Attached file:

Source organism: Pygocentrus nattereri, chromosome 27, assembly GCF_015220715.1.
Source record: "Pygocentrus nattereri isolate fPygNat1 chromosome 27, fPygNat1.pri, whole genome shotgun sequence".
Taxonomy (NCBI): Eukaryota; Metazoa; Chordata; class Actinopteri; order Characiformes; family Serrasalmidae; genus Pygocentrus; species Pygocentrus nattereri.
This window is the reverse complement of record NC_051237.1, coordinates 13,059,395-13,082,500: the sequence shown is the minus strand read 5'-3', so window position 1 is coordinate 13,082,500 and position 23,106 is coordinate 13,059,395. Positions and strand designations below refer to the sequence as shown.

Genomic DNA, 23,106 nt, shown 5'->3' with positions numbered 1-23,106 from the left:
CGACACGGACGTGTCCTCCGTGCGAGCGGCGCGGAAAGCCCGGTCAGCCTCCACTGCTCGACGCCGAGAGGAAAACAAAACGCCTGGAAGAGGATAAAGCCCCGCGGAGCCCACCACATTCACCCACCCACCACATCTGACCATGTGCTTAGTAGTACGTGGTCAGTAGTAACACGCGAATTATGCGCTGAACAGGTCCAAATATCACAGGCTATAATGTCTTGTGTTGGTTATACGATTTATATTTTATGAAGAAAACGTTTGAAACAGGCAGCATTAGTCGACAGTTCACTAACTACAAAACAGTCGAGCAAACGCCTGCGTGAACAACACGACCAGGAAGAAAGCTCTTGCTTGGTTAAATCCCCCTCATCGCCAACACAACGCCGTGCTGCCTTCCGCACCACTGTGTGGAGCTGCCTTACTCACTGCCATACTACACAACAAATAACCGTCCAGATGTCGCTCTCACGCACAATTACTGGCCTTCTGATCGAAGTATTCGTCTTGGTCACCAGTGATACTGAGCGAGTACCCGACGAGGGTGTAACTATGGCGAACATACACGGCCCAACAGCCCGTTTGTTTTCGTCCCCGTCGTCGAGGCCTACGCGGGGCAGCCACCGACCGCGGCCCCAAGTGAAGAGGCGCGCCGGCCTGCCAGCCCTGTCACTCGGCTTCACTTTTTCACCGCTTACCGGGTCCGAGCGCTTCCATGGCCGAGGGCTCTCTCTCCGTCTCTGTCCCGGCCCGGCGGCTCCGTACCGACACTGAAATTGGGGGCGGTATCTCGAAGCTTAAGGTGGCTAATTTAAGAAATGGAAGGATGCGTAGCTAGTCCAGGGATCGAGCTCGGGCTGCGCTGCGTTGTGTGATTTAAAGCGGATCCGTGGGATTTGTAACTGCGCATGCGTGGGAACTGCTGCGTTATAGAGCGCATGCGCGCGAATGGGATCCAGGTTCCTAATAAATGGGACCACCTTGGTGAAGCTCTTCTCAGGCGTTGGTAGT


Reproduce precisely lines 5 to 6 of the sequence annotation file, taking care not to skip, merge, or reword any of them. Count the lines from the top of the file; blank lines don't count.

Genomic DNA, 23,106 nt, shown 5'->3' with positions numbered 1-23,106 from the left:
CGACACGGACGTGTCCTCCGTGCGAGCGGCGCGGAAAGCCCGGTCAGCCTCCACTGCTCGACGCCGAGAGGAAAACAAAACGCCTGGAAGAGGATAAAGCCCCGCGGAGCCCACCACATTCACCCACCCACCACATCTGACCATGTGCTTAGTAGTACGTGGTCAGTAGTAACACGCGAATTATGCGCTGAACAGGTCCAAATATCACAGGCTATAATGTCTTGTGTTGGTTATACGATTTATATTTTATGAAGAAAACGTTTGAAACAGGCAGCATTAGTCGACAGTTCACTAACTACAAAACAGTCGAGCAAACGCCTGCGTGAACAACACGACCAGGAAGAAAGCTCTTGCTTGGTTAAATCCCCCTCATCGCCAACACAACGCCGTGCTGCCTTCCGCACCACTGTGTGGAGCTGCCTTACTCACTGCCATACTACACAACAAATAACCGTCCAGATGTCGCTCTCACGCACAATTACTGGCCTTCTGATCGAAGTATTCGTCTTGGTCACCAGTGATACTGAGCGAGTACCCGACGAGGGTGTAACTATGGCGAACATACACGGCCCAACAGCCCGTTTGTTTTCGTCCCCGTCGTCGAGGCCTACGCGGGGCAGCCACCGACCGCGGCCCCAAGTGAAGAGGCGCGCCGGCCTGCCAGCCCTGTCACTCGGCTTCACTTTTTCACCGCTTACCGGGTCCGAGCGCTTCCATGGCCGAGGGCTCTCTCTCCGTCTCTGTCCCGGCCCGGCGGCTCCGTACCGACACTGAAATTGGGGGCGGTATCTCGAAGCTTAAGGTGGCTAATTTAAGAAATGGAAGGATGCGTAGCTAGTCCAGGGATCGAGCTCGGGCTGCGCTGCGTTGTGTGATTTAAAGCGGATCCGTGGGATTTGTAACTGCGCATGCGTGGGAACTGCTGCGTTATAGAGCGCATGCGCGCGAATGGGATCCAGGTTCCTAATAAATGGGACCACCTTGGTGAAGCTCTTCTCAGGCGTTGGTAGT